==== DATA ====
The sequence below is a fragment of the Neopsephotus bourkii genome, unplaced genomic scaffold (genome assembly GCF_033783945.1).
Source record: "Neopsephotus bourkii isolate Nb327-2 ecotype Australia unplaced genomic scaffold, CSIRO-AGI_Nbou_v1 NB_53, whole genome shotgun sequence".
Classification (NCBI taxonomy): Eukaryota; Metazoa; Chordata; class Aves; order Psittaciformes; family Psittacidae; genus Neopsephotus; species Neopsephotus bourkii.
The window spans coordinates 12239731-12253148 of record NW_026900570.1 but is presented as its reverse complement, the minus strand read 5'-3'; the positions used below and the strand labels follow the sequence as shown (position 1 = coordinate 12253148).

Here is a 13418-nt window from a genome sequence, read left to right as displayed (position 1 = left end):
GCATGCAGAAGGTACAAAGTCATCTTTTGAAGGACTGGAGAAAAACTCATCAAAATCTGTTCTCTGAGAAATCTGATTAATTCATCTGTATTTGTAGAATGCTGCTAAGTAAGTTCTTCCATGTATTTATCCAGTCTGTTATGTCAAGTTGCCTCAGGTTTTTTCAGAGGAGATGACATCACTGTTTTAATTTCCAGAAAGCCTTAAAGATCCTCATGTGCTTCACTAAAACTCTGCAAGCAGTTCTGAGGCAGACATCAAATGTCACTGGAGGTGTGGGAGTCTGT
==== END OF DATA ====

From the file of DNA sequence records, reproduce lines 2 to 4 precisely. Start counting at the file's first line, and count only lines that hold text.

Source record: "Neopsephotus bourkii isolate Nb327-2 ecotype Australia unplaced genomic scaffold, CSIRO-AGI_Nbou_v1 NB_53, whole genome shotgun sequence".
Classification (NCBI taxonomy): Eukaryota; Metazoa; Chordata; class Aves; order Psittaciformes; family Psittacidae; genus Neopsephotus; species Neopsephotus bourkii.
The window spans coordinates 12239731-12253148 of record NW_026900570.1 but is presented as its reverse complement, the minus strand read 5'-3'; the positions used below and the strand labels follow the sequence as shown (position 1 = coordinate 12253148).